Canine urinary incontinence is a common presentation in small animal practice. The care required by the owners at home should not be underestimated as a number of these dogs are presented by owners with a request for euthanasia. Many of the causes of incontinence are treatable, so the veterinarian and veterinary nurse should perform a thorough investigation in order to obtain a diagnosis and instigate appropriate therapy. This article outlines the initial approach to an incontinent dog and discusses the specific diagnostics and treatment options available and nursing care required.
Guinea pigs make enduring and entertaining pets for the old and young, with an average lifespan of 5–7 years. However, with advances in veterinary medicine and better owner education, these animals are living longer and requiring ongoing care. This article discusses common age-related conditions, and looks at the ongoing home and veterinary care that can be offered to these species into their later years.
Canine and feline vector-borne diseases are emerging diseases caused by a multitude of worldwide distributed pathogens (bacteria, viruses, protozoa and helminths) and transmitted by ectoparasites (ticks, fleas, sandflies and mosquitoes). They are important because of their increasing prevalence and distribution, great pathogenic potential in companion animals and the zoonotic potential of some of them. Among vector-borne diseases, hepatozoonosis is a neglected but emerging tick-borne disease of dogs and cats. It is caused by different protozoa species belonging to the genus Hepatozoon and is characterized by variable clinical pictures, from subclinical and subtle to potentially life-threatening signs. Data on the biology, epidemiology, clinical features and treatment of canine and feline hepatozoonosis are still limited and the disease is often overlooked in clinical settings. This article discusses the current literature on clinical aspects of canine and feline hepatozoonosis, to increase awareness of this disease.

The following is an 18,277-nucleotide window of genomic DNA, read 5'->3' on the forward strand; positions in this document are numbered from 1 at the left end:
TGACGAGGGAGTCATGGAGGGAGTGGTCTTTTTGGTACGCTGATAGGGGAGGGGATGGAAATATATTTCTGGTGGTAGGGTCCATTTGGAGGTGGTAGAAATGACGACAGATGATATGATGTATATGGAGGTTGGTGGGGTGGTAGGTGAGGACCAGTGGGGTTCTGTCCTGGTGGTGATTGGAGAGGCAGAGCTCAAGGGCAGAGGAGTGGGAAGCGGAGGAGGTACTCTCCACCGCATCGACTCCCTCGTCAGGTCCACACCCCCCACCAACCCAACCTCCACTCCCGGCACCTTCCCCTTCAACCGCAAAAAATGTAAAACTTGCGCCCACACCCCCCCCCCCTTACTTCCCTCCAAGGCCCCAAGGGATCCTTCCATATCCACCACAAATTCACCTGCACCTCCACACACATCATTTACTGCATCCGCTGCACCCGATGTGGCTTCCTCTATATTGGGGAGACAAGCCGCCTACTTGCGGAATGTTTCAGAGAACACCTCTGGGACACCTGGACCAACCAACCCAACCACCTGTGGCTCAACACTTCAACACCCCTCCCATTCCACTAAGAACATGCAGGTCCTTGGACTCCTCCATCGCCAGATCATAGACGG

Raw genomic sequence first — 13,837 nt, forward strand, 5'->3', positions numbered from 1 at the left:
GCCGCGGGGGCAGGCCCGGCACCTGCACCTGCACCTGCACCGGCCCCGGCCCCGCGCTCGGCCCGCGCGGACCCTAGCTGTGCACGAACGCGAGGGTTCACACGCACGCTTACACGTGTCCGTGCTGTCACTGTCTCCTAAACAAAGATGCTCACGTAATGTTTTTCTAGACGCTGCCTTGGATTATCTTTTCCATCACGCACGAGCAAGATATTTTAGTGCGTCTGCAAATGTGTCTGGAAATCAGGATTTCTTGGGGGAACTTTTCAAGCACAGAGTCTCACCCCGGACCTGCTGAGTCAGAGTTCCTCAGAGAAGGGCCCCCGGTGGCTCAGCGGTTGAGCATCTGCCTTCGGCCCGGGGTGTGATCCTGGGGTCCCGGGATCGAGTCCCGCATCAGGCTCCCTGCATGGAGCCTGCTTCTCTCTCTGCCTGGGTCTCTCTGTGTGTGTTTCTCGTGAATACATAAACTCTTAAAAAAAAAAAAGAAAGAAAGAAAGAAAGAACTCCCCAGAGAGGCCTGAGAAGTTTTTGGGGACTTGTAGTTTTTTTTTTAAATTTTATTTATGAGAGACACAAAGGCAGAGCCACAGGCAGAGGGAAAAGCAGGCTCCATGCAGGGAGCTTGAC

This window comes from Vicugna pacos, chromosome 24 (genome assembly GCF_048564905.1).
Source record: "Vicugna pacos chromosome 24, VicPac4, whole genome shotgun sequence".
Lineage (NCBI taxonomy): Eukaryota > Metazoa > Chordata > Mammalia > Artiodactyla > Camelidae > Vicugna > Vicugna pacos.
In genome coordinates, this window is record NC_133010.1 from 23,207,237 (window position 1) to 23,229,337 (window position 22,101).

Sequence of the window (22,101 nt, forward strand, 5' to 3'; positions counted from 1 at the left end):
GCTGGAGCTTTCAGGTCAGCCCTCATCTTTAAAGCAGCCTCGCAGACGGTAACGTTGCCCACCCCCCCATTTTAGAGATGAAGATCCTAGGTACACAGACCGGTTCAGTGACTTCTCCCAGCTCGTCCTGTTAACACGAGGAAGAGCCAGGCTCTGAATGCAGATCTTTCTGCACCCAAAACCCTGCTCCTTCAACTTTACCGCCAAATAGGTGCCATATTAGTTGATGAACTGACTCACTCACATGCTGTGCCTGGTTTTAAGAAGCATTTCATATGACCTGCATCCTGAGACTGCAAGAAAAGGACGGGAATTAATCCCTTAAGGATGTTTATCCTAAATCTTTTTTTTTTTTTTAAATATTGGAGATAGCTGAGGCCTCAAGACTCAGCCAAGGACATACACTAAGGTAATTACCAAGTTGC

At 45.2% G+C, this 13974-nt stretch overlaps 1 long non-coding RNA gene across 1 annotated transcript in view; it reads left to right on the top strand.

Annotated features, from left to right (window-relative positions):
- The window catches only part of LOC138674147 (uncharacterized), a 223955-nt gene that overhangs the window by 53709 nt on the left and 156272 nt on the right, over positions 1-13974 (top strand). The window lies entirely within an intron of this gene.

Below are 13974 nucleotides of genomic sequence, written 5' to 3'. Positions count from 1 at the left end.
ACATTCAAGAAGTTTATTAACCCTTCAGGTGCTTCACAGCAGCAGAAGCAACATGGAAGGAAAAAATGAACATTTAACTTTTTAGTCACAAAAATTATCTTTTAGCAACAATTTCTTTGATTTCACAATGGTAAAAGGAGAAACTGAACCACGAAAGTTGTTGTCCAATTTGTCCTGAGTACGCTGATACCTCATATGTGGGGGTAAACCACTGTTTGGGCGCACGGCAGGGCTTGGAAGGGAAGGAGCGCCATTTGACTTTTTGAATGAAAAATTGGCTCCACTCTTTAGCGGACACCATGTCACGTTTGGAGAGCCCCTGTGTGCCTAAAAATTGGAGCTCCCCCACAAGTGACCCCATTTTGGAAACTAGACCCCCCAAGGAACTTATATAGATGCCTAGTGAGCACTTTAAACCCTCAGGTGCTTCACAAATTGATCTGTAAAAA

Gastric dilatation volvulus is a common life-threatening condition experienced by dogs. A distended stomach and rotation of the stomach about its axis causes severe adverse haemodynamic effects, and the disease can have a poor prognosis. Veterinary nurses are crucial in the recognition of symptoms during triage as well as aiding diagnosis, treatment and postoperative management. This article reviews the pathophysiology of the condition, clinical presentation, diagnosis, treatment, prognosis and client education.
Pet owners caring for a pet during the end of its life are faced with numerous aftercare choices and decisions. This study was undertaken to explore the perceptions and expectations of pet owners regarding end-of-life issues.
An anonymous online survey was distributed via Amazon's Mechanical Turk, an open online marketplace providing access to potential survey respondents.